It’s a safe bet that most readers interested in a memoir by Gavin MacLeod will be looking for insights into his years starring on two iconic TV series, The Mary Tyler Moore Show and The Love Boat. If learning more about news writer Murray Slaughter and Captain Merrill Stubing, as it were, floats your boat, This is Your Captain Speaking: My Fantastic Voyage through Hollywood, Faith and Life delivers. However, will the stories of MacLeod’s years before television success and his work after his run in the ’70s and ’80s be enough to warrant a cover-to-cover read?
It’s ironic that MacLeod—born Allan George See in 1931—grew up in a town called Pleasantville. That’s because much of his story is told with a pleasant tone about mostly pleasant circumstances in both life and at work. For example, after paying his apprentice dues in his early career, MacLeod was lucky enough to capture the notice of director Blake Edwards who cast him in Operation Petticoat (1958) where the young actor worked with Cary Grant and Tony Curtis. After this break-out role, Edwards also cast MacLeod in his TV hit,
Peter Gunn. Thereafter, MacLeod had notable roles in films like The Sand Pebbles (1966), The Party (1968), and Kelly’s Heroes (1970). That’s no mean filmography.
Along the way, MacLeod also did considerable stage work and had recurring TV appearances in shows like Perry Mason, Hawaii 5-O, and an unhappy two year stint as a virtual extra in McHale’s Navy. Wisely, he didn’t accept a role he knew wouldn’t suit him, that of Archie Bunker on All in the Family. So, yes, even before describing his heyday, MacLeod has many Hollywood anecdotes to share featuring folks like Frank Sinatra, Ronald Reagan, Marilyn Monroe, and Steve McQueen. Most of these stories are, well, pleasant. Only once does a legend get raked over the coals, Bette Davis. If the account of her behavior at MacLeod’s house be true—which is more than credible—she deserved it.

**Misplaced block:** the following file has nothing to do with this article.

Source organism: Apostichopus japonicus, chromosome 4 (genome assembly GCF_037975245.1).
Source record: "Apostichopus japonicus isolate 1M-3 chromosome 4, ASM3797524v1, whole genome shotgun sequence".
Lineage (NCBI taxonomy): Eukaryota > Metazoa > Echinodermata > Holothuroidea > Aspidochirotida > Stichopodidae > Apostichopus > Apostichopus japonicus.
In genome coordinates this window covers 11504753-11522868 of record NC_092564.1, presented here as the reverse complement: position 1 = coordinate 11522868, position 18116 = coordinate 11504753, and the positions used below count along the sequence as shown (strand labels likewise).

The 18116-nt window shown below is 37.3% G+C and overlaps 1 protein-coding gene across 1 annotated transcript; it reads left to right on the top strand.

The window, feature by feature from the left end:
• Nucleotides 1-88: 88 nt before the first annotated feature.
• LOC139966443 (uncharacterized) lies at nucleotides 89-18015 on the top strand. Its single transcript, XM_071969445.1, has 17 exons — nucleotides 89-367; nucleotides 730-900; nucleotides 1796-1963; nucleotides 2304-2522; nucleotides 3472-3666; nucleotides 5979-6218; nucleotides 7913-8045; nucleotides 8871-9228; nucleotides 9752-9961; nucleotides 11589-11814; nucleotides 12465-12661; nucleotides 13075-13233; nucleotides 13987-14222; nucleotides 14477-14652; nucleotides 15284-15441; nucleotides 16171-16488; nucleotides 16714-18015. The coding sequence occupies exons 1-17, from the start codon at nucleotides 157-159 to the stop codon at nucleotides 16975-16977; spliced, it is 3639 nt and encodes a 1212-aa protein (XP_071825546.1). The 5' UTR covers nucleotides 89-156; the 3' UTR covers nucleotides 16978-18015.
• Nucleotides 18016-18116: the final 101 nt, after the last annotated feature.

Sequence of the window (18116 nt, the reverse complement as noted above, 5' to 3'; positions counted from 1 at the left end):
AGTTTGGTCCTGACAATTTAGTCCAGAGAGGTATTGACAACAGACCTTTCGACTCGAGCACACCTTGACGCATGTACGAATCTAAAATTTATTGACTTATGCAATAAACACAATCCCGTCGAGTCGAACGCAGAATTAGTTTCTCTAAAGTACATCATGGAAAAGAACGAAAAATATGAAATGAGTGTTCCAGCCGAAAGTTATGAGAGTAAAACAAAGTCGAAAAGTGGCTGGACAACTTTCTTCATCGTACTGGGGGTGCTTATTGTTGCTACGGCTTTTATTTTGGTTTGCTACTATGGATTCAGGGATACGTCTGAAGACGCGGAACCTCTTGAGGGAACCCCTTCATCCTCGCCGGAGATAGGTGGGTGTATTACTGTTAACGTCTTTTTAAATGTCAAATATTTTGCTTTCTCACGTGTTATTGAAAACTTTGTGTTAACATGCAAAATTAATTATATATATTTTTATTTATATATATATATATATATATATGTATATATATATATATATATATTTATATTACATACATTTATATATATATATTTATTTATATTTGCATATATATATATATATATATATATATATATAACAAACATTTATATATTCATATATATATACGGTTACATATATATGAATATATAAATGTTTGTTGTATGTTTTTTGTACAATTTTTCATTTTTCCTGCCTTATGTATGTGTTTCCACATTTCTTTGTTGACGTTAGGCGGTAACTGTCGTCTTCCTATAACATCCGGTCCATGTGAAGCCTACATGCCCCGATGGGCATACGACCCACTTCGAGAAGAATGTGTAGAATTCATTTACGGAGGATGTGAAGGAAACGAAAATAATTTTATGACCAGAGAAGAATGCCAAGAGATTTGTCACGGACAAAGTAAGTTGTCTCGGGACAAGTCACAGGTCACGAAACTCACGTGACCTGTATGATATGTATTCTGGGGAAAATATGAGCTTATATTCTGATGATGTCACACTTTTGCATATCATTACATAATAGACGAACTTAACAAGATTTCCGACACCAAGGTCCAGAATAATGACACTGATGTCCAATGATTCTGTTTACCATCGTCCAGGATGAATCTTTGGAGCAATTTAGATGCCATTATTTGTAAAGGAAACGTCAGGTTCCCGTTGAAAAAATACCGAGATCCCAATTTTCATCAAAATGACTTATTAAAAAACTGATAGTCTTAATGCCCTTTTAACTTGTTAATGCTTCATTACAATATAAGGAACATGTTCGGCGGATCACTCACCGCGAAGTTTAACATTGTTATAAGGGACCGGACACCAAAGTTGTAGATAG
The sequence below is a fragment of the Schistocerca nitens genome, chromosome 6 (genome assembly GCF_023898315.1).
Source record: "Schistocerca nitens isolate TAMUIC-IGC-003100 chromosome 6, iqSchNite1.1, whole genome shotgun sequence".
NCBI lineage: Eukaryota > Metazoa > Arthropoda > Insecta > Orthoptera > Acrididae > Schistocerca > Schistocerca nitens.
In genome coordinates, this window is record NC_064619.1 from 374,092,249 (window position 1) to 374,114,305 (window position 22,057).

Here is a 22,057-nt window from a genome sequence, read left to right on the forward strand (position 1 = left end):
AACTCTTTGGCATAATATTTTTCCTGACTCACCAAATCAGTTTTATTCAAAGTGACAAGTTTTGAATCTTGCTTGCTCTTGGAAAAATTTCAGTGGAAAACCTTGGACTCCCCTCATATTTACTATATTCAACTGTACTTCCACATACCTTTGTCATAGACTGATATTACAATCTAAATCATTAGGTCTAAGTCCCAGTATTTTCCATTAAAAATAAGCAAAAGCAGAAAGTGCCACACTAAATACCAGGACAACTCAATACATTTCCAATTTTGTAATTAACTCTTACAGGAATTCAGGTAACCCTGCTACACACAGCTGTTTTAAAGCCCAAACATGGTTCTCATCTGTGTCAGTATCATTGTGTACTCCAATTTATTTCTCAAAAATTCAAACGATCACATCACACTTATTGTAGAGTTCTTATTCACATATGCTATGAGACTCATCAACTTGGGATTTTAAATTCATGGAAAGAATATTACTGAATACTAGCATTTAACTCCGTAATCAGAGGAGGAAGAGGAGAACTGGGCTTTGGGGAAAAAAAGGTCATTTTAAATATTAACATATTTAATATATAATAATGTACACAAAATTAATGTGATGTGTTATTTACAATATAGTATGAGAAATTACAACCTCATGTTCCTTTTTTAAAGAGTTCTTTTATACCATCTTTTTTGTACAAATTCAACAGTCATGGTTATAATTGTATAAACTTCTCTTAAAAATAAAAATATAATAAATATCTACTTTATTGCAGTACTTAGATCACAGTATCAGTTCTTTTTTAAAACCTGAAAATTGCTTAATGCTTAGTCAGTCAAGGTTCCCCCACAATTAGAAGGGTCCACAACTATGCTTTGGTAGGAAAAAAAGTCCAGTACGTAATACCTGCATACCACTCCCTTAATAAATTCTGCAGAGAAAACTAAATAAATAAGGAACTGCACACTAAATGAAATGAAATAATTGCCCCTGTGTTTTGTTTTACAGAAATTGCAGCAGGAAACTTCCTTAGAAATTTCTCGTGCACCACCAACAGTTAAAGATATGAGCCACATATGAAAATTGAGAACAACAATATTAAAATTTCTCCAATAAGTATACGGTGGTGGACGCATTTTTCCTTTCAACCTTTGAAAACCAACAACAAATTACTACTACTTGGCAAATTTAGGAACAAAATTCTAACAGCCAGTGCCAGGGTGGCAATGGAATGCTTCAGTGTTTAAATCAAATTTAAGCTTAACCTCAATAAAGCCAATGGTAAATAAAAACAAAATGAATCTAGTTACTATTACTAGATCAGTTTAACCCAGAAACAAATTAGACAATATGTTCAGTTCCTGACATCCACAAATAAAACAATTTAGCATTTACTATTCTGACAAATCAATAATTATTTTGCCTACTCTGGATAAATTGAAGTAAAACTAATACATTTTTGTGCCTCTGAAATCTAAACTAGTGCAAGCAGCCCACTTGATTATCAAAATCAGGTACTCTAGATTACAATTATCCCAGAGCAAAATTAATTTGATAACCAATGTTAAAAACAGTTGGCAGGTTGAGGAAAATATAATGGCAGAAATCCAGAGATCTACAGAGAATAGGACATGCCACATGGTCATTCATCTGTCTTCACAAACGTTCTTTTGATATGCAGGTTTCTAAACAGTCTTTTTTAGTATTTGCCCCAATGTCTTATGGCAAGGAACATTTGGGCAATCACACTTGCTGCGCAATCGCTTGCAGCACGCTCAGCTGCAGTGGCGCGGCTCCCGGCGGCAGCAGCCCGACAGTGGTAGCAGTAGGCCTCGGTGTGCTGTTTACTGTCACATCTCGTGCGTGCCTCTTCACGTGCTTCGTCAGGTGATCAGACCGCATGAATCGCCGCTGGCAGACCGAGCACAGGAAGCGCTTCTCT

More good humor is shown in the many stories about MacLeod carrying a wig around with him in his early career so he could get roles with or without hair, and sometimes both in the same production. But, of course, no man voyages through life without dark storms and gales, and in MacLeod’s case, he had bouts with depression, alcoholism, and went through several painful divorces. Such turmoils, fortunately, were offset by MacLeod’s quitting alcohol cold turkey and his remarriage to his second wife, Patti Kendig, with whom he’s still wed.
Since The Love Boat, MacLeod has become best known for his 23 year association with Princess Cruises, his occasional reunions with The Mary Tyler Moore Show and The Love Boat cast members, and his Christian activism. The latter ¼ of the book, in fact, is devoted to MacLeod’s repeated joy in his Christian beliefs including the family-oriented film work he now prefers. No, Gavin MacLeod is not a bitter man throwing out either revengeful poison or Hollywood mud. Quite the opposite.
So This is Your Captain Speaking: My Fantastic Voyage through Hollywood, Faith and Life is like a cruise on a sunny day with minimal turbulence in the company of people you’d like to spend time with. Sort of like what life would be like if the characters on The Mary Tyler Moore Show and The Love Boat were real. Especially that nice Slaughter fella.